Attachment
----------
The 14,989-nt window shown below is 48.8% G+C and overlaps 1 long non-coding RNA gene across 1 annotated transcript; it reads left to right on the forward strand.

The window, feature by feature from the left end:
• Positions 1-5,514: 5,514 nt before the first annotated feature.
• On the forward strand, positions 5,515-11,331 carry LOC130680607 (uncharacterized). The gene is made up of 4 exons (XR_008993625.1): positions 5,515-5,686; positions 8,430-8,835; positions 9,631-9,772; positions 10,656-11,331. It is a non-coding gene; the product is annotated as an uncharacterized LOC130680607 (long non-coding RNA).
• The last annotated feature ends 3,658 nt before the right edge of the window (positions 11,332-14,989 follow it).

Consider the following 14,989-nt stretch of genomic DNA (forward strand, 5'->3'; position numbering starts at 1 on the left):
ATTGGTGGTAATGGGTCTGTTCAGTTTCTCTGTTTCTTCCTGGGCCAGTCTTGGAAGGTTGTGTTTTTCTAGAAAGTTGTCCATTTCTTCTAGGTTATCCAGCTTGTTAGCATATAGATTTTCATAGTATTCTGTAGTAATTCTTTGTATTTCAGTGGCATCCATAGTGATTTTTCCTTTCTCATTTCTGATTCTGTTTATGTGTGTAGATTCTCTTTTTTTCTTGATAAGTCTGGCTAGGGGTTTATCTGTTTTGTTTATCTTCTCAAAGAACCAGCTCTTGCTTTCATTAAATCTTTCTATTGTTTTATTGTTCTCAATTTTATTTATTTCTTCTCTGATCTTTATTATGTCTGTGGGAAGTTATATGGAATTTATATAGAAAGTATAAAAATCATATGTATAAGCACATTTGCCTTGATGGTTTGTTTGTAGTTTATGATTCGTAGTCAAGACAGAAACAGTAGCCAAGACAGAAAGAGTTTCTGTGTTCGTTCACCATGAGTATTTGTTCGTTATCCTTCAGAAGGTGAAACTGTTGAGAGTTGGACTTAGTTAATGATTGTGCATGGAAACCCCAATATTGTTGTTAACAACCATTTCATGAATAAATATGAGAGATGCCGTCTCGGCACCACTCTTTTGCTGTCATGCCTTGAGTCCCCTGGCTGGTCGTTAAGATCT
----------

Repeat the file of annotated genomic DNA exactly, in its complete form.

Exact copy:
The 14,989-nt window shown below is 48.8% G+C and overlaps 1 long non-coding RNA gene across 1 annotated transcript; it reads left to right on the forward strand.

The window, feature by feature from the left end:
• Positions 1-5,514: 5,514 nt before the first annotated feature.
• On the forward strand, positions 5,515-11,331 carry LOC130680607 (uncharacterized). The gene is made up of 4 exons (XR_008993625.1): positions 5,515-5,686; positions 8,430-8,835; positions 9,631-9,772; positions 10,656-11,331. It is a non-coding gene; the product is annotated as an uncharacterized LOC130680607 (long non-coding RNA).
• The last annotated feature ends 3,658 nt before the right edge of the window (positions 11,332-14,989 follow it).

Consider the following 14,989-nt stretch of genomic DNA (forward strand, 5'->3'; position numbering starts at 1 on the left):
ATTGGTGGTAATGGGTCTGTTCAGTTTCTCTGTTTCTTCCTGGGCCAGTCTTGGAAGGTTGTGTTTTTCTAGAAAGTTGTCCATTTCTTCTAGGTTATCCAGCTTGTTAGCATATAGATTTTCATAGTATTCTGTAGTAATTCTTTGTATTTCAGTGGCATCCATAGTGATTTTTCCTTTCTCATTTCTGATTCTGTTTATGTGTGTAGATTCTCTTTTTTTCTTGATAAGTCTGGCTAGGGGTTTATCTGTTTTGTTTATCTTCTCAAAGAACCAGCTCTTGCTTTCATTAAATCTTTCTATTGTTTTATTGTTCTCAATTTTATTTATTTCTTCTCTGATCTTTATTATGTCTGTGGGAAGTTATATGGAATTTATATAGAAAGTATAAAAATCATATGTATAAGCACATTTGCCTTGATGGTTTGTTTGTAGTTTATGATTCGTAGTCAAGACAGAAACAGTAGCCAAGACAGAAAGAGTTTCTGTGTTCGTTCACCATGAGTATTTGTTCGTTATCCTTCAGAAGGTGAAACTGTTGAGAGTTGGACTTAGTTAATGATTGTGCATGGAAACCCCAATATTGTTGTTAACAACCATTTCATGAATAAATATGAGAGATGCCGTCTCGGCACCACTCTTTTGCTGTCATGCCTTGAGTCCCCTGGCTGGTCGTTAAGATCT